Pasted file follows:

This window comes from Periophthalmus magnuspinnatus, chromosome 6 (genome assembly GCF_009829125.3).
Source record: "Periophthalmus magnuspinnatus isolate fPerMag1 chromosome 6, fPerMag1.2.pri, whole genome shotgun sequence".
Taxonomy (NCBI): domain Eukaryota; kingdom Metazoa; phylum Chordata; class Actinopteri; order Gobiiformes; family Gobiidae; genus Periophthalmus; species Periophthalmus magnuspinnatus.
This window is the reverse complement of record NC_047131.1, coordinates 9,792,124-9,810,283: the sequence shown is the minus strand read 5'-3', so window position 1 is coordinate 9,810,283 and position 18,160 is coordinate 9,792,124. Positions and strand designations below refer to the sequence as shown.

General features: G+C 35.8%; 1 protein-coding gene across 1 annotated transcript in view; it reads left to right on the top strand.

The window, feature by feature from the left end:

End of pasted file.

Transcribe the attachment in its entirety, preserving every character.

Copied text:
This window comes from Periophthalmus magnuspinnatus, chromosome 6 (genome assembly GCF_009829125.3).
Source record: "Periophthalmus magnuspinnatus isolate fPerMag1 chromosome 6, fPerMag1.2.pri, whole genome shotgun sequence".
Taxonomy (NCBI): domain Eukaryota; kingdom Metazoa; phylum Chordata; class Actinopteri; order Gobiiformes; family Gobiidae; genus Periophthalmus; species Periophthalmus magnuspinnatus.
This window is the reverse complement of record NC_047131.1, coordinates 9,792,124-9,810,283: the sequence shown is the minus strand read 5'-3', so window position 1 is coordinate 9,810,283 and position 18,160 is coordinate 9,792,124. Positions and strand designations below refer to the sequence as shown.

General features: G+C 35.8%; 1 protein-coding gene across 1 annotated transcript in view; it reads left to right on the top strand.

The window, feature by feature from the left end: